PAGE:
It's the tumultuous summer of '69, and Jessie is stuck at her grandmother's beach house in Nantucket, without her older siblings. As the summer heats up, Ted Kennedy sinks a car in Chappaquiddick, man flies to the moon, and Jessie and her family experience their own dramatic upheavals along with the rest of the country.
...[Hilderbrand] presents another breezy yet gritty novel ... Hilderbrand does include plenty of adversity in her stories, but it's of the type expressly designed to be overcome ... Hilderbrand designs careful family dramas that don't overly rock the reader's boat ... Oftentimes we don't hunger for a seven-course meal — oftentimes, a light repast will do. Simple, sassy, and continuously engaging, Summer of '69 fits neatly into the nostalgic reader's beach bag, right alongside the Chablis and the Coppertone.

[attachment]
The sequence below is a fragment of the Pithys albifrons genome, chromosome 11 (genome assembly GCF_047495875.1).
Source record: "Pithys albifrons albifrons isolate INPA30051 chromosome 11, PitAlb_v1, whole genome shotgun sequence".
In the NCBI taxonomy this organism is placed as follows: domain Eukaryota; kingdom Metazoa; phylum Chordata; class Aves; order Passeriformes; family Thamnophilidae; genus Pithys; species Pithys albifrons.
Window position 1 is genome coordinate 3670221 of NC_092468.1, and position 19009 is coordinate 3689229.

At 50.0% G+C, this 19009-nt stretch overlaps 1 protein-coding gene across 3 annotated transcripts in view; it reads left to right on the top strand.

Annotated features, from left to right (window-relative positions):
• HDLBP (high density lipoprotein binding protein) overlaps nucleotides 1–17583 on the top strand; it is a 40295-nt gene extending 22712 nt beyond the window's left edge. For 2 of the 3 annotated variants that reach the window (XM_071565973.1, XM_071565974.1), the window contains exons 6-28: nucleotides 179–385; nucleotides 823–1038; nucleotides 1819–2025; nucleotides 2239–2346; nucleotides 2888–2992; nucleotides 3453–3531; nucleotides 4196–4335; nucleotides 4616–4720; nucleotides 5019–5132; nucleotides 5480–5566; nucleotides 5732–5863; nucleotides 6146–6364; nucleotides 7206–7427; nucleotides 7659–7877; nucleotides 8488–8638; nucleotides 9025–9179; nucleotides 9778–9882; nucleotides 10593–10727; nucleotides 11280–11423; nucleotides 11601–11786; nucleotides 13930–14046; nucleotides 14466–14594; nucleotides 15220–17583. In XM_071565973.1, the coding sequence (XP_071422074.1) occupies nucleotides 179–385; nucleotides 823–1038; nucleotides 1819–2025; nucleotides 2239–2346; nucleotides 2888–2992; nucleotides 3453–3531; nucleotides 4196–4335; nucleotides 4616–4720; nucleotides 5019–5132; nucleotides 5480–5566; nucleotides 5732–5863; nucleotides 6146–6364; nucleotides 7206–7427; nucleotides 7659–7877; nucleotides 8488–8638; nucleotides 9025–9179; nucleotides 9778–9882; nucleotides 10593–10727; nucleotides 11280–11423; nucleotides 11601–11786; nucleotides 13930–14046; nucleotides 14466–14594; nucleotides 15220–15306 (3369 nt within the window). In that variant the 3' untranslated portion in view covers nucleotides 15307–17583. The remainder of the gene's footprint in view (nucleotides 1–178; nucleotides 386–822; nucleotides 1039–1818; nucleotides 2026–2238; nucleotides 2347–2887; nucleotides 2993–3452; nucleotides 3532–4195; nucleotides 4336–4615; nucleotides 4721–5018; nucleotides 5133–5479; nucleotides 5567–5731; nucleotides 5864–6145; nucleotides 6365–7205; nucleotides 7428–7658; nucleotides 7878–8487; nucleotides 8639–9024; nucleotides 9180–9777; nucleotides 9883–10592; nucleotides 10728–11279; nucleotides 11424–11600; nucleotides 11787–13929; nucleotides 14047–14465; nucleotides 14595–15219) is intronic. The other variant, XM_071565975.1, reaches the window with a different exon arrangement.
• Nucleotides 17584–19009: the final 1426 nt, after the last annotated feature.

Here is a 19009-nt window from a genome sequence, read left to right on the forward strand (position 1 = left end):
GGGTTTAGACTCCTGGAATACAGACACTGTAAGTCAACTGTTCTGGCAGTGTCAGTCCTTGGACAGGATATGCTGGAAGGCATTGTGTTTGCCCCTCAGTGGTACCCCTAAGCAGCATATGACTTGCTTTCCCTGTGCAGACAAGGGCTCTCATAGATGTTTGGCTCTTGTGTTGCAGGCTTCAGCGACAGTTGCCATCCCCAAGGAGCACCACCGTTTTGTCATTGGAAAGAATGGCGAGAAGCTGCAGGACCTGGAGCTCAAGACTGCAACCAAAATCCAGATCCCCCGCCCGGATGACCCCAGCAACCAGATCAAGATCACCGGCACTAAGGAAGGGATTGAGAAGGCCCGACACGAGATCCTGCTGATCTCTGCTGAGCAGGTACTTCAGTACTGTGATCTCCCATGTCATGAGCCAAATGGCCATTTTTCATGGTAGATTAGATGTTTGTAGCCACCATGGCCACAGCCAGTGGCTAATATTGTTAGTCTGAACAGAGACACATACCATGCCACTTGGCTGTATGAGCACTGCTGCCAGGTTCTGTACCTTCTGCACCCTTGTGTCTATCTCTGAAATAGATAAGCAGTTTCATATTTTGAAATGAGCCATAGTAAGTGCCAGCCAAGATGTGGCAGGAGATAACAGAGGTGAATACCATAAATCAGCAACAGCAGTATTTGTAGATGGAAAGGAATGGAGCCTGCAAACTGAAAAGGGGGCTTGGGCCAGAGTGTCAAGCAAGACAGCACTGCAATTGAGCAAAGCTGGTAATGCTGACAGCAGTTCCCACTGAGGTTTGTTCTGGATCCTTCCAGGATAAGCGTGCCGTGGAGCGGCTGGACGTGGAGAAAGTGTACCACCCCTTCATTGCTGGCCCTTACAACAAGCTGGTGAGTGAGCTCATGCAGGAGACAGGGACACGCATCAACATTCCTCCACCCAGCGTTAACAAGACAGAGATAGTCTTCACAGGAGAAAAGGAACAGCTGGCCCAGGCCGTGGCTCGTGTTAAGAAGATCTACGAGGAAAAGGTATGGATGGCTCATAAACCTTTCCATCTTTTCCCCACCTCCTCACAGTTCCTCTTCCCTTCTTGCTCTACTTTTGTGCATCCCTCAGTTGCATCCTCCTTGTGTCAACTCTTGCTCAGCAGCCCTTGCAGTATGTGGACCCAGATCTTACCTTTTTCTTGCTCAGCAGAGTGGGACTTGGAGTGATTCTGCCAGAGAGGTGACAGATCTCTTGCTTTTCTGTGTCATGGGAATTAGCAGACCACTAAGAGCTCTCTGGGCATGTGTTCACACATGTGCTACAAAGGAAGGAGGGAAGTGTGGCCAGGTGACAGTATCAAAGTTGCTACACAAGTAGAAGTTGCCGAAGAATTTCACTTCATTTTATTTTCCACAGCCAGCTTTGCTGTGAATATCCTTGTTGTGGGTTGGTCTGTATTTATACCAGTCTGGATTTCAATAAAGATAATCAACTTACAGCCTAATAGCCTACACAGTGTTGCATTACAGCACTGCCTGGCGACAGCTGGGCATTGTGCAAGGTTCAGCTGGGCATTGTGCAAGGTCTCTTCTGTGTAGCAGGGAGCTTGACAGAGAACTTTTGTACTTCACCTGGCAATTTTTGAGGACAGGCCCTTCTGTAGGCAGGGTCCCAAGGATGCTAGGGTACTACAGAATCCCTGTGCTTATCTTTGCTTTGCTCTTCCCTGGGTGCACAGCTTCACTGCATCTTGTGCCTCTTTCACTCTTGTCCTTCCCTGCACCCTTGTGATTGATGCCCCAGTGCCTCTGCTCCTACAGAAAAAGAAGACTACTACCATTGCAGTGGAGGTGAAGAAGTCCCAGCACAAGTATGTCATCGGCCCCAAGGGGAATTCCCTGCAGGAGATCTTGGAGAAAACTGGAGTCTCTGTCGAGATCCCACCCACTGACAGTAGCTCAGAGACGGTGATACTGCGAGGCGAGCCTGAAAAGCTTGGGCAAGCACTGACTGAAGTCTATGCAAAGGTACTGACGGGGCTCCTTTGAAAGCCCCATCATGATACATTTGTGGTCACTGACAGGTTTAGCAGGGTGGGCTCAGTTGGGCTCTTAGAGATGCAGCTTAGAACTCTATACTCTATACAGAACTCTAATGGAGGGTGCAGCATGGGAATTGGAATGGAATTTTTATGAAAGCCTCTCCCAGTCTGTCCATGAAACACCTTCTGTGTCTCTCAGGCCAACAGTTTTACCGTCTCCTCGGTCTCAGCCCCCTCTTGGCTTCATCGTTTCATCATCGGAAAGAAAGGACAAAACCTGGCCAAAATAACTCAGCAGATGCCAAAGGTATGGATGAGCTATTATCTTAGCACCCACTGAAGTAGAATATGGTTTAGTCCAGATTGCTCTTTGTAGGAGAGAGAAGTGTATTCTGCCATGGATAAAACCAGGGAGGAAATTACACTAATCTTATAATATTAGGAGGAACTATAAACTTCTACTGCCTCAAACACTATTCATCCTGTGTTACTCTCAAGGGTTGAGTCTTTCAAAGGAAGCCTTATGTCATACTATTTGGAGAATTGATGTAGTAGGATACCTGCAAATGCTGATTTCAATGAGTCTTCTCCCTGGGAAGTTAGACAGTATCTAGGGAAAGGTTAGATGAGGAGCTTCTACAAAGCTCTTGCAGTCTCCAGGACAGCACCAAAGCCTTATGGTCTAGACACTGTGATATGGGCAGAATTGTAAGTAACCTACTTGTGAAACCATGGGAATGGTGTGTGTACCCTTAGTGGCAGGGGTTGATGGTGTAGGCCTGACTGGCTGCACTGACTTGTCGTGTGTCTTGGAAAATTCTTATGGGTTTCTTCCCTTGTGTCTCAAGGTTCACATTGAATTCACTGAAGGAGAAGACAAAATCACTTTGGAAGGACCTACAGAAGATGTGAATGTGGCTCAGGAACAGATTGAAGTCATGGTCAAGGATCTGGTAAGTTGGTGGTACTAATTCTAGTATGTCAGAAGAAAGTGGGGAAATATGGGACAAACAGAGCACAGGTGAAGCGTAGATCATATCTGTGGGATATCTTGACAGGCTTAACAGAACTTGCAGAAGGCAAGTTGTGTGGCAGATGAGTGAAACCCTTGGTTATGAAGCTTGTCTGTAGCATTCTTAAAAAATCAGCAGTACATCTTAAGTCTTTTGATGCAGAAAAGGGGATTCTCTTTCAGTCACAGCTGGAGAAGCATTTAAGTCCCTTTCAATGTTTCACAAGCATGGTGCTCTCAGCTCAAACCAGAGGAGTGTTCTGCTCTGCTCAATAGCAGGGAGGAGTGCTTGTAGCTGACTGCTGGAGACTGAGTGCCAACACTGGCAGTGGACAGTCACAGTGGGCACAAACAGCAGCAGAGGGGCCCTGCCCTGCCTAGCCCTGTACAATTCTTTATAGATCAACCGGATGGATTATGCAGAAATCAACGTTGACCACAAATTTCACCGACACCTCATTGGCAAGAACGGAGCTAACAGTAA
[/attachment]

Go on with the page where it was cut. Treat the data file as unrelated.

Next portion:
It turns out that despite her lack of lived experience in the tensions and tumult of ‘69, Hilderbrand is possessed of remarkable perspective on the time, the result of a good deal of research about that summer and a good ear in her various interviews about that summer. For the most part she gets the period right ... Overall this novel is an entertaining bagatelle, told by a proficient storyteller in an engaging way. There won’t be a single transistor radio this summer on Singing Beach in Manchester-by-the-Sea, nor on Madaket Beach in Nantucket. But there almost certainly will be multiple copies of Summer of ‘69. It’s this year’s beach-reading cure for...the summertime blues.
Hilderbrand...still manages to suffuse the novel with her trademark aspirational, escapist trappings (albeit with a little drinking while pregnant), and the chapter titles provide nostalgic readers with a soundtrack to this pleasing, beach-ready read. Hilderbrand’s first foray into historical fiction will rouse curiosity in new readers as well as devotees of her annual summer smashes.